Abstract: Workforce shortages, lack of diversity, and challenging student transitions from college into the construction profession remain a huge concern. There is the need for construction educators to target, attract, and prepare minority students who persist into construction professional roles and contribute to industry advancements. Identity theories emphasize that students’ lived experiences shape their professional identity development processes and career decisions; and, in the long-term, influence students’ persistence and career success. Construction students with strong professional identities are likely to persist and have smoother transitions into construction professions (CPs). However, little is known about the lived experiences of construction students, particularly students at historically black colleges and universities (HBCUs); and, how these experiences influence their construction professional identity development (CPID). Consequently, the purpose of this research was to gain insights into HBCU students’ lived experiences and how their CPID evolved across four educational stages. Using a self-reporting survey instrument in a mixed methods approach, 45 HBCU construction students described experiences that influenced their CPID and rated their own CPID using a five-point Likert scale. Data analysis involved weighted means and descriptive analysis of frequently occurring words and emerging thematic categories. T-tests were used to assess the statistical significance of differences existing between different categories of students.
Results showed that across the four educational stages, seven thematic categories (technology, engineering, science, fine/performing arts, sports, arts, and non-degree) of evolving career interests emerged from the data analysis. Majority of CP career decisions occurred at the middle-school age, making it a critical time to introduce age-appropriate construction learning opportunities. The six thematic categories that emerged from students’ reasons for switching career interests were psychological, experiential, academic, physical, social, and economic; and these reasons corresponded with the educational stages. While pre-college reasons for switching career interests were mostly associated with new knowledge and experiences, college reasons were associated with barriers that hindered students’ progression. HBCU construction students had positive perceptions of their own CPID with a high sense of belonging, self-efficacy, and self-recognition. CPID was neither gender nor classification dependent. However, it was most influenced by personal, academic, and industrial experiences. Furthermore, students indicated a strong preference for hands on activities, industry connections, and instructor preparation because these enhanced their CPID.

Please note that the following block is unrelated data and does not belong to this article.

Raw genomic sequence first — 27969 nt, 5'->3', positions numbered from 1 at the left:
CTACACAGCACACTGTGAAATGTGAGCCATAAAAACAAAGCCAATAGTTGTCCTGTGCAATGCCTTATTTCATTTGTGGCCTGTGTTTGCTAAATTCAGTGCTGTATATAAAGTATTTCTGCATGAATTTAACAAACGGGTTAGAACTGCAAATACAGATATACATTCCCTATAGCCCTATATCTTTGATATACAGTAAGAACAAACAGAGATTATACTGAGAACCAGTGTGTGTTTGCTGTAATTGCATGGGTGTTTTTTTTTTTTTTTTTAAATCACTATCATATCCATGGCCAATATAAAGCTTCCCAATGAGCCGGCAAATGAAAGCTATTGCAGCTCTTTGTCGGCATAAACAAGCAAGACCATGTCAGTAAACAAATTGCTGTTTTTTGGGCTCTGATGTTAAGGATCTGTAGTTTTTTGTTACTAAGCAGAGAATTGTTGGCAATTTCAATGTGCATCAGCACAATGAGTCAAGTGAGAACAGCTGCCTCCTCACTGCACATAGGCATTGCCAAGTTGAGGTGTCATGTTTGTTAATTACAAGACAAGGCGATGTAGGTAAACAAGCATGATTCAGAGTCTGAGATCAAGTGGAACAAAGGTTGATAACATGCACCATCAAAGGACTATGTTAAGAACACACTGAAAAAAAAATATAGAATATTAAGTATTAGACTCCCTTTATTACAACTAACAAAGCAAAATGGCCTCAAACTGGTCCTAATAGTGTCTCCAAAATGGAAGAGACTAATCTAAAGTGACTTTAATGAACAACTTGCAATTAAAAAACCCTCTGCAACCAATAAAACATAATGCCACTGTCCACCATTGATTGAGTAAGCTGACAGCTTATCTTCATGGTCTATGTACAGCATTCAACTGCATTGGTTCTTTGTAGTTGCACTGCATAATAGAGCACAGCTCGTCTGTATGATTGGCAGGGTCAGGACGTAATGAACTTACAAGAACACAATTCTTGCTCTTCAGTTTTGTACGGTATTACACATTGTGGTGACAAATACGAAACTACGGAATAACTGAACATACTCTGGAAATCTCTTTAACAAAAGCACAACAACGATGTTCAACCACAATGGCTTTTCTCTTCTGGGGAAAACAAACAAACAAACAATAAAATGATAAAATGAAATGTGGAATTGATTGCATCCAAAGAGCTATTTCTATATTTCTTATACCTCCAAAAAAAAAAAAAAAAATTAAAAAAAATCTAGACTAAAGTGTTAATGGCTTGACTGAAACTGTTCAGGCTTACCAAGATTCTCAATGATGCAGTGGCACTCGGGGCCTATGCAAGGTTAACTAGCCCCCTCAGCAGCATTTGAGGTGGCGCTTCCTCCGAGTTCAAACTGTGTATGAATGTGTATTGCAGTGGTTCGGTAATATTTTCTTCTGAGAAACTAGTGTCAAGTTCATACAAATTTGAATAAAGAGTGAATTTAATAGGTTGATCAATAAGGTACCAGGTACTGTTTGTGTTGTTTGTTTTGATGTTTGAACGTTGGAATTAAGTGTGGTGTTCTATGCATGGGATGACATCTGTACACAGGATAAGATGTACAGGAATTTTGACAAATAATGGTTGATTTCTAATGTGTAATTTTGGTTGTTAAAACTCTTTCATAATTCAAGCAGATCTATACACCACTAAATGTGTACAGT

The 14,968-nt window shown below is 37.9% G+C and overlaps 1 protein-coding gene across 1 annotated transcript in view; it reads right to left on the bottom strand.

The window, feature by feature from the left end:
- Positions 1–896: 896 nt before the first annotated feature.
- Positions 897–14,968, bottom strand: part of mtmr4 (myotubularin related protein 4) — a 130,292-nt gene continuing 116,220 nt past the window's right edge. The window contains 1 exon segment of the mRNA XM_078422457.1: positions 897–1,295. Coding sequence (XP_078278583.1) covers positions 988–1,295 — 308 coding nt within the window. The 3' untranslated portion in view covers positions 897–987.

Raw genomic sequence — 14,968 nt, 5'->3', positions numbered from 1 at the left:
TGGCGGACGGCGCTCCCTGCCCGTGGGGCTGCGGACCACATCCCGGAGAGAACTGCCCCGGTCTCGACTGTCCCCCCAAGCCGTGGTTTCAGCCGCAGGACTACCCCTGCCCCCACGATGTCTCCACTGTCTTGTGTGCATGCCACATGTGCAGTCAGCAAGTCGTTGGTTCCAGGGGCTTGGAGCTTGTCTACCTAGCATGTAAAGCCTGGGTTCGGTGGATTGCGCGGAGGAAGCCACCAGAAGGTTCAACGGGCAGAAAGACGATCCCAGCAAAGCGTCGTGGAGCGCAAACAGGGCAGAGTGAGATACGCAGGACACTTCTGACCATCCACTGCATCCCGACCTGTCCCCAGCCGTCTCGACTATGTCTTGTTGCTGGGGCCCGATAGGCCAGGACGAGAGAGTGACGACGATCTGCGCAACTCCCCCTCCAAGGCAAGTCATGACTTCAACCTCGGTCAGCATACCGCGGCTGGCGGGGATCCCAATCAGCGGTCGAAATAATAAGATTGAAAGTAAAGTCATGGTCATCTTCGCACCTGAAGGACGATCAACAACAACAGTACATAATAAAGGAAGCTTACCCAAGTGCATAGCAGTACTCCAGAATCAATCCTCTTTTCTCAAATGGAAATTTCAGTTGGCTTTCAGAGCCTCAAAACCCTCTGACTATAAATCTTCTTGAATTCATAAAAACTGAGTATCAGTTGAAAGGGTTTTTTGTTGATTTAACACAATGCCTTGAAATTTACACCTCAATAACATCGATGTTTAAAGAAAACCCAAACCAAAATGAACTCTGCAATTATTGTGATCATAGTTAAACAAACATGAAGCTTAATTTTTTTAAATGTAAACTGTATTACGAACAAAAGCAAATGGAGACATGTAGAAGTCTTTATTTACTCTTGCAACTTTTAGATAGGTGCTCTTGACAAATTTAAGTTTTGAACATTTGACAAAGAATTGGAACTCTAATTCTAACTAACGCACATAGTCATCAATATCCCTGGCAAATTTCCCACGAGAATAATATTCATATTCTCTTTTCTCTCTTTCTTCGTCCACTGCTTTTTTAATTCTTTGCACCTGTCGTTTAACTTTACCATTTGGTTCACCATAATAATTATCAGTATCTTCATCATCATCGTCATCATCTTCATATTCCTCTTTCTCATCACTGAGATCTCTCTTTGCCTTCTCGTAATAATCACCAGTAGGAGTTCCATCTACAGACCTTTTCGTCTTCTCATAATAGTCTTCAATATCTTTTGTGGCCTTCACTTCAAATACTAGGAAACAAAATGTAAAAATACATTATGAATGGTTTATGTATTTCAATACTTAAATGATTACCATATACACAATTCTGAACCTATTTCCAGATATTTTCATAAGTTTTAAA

Empirical findings provide insights into CPID to inform educational practices and policies for the early targeting, attraction, preparation, and persistence of construction students, particularly at HBCUs. In the long term, effective practices and policies could increase the quantity and quality of CPs towards a more competent and diverse workforce for the development of 21st century built environments.
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